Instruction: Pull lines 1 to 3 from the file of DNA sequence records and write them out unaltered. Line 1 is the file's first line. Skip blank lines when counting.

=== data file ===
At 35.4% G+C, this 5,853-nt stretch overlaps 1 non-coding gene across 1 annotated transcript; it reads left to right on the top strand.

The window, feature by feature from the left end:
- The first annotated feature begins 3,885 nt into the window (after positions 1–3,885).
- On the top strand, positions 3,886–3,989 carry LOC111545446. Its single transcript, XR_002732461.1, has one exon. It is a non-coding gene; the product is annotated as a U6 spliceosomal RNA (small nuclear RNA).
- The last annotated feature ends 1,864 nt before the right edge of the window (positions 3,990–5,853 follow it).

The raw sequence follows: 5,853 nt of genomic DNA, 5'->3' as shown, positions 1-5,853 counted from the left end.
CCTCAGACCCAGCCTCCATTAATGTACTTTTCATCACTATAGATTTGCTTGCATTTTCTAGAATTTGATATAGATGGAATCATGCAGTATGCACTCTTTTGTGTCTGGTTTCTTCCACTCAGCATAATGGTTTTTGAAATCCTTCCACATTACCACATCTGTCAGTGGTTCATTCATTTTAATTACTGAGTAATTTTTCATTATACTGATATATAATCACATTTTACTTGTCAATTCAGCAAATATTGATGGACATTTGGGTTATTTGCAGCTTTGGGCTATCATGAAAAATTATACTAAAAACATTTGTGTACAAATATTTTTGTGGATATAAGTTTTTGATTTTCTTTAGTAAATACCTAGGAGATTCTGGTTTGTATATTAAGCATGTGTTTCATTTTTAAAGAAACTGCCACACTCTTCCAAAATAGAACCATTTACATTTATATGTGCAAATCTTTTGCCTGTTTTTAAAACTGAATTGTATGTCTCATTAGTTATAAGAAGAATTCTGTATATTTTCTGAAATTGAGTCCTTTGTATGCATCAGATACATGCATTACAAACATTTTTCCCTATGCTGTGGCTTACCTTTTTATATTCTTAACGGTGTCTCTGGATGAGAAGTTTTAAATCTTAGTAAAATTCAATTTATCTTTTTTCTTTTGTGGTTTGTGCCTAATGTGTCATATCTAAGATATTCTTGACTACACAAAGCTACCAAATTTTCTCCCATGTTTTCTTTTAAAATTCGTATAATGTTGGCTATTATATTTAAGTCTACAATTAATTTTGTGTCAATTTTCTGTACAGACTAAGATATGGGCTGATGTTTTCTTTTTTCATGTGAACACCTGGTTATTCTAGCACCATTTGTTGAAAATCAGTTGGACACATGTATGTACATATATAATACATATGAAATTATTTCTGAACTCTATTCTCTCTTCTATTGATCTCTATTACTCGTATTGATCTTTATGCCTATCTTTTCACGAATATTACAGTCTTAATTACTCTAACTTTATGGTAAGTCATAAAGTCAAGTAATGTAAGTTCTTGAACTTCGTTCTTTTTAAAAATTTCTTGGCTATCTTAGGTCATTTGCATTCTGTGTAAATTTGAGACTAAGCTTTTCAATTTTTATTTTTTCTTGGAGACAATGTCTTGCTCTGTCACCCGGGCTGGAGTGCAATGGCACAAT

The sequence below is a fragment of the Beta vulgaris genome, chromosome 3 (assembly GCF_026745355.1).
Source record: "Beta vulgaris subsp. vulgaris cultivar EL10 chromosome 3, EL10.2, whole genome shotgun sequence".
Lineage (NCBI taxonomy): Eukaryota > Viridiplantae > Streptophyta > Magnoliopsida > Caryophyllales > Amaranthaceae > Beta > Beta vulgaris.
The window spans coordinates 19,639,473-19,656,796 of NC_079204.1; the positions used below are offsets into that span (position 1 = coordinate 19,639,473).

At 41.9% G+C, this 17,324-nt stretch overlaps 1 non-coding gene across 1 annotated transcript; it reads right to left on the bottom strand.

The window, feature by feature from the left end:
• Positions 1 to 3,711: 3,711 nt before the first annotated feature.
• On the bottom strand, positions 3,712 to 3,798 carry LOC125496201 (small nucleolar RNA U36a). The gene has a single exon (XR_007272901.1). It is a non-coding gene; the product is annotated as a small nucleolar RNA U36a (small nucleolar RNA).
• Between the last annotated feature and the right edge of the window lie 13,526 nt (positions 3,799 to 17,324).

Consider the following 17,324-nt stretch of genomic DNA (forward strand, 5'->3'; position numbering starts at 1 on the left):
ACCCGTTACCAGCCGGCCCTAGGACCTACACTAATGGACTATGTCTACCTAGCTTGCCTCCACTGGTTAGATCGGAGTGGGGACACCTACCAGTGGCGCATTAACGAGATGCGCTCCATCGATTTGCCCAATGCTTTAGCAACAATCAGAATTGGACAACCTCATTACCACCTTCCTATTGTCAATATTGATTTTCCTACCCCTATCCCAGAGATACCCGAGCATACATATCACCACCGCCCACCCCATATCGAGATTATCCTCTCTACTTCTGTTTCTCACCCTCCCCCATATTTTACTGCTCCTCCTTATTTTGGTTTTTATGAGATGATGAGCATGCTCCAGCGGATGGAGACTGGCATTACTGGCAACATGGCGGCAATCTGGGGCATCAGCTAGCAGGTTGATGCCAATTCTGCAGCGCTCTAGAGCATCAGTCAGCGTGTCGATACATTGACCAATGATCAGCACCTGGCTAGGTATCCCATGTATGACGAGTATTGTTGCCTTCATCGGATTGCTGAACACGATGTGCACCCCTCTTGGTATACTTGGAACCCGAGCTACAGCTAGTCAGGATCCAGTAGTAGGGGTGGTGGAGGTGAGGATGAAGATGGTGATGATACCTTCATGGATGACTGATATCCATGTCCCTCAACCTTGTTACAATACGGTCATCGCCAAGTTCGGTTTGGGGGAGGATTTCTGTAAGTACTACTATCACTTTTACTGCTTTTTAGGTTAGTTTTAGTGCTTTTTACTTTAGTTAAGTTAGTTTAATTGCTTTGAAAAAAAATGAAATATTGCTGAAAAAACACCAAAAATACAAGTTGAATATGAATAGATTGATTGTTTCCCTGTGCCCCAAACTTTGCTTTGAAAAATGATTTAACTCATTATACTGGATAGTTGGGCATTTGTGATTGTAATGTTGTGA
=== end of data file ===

At 35.4% G+C, this 5,853-nt stretch overlaps 1 non-coding gene across 1 annotated transcript; it reads left to right on the top strand.

The window, feature by feature from the left end:
- The first annotated feature begins 3,885 nt into the window (after positions 1–3,885).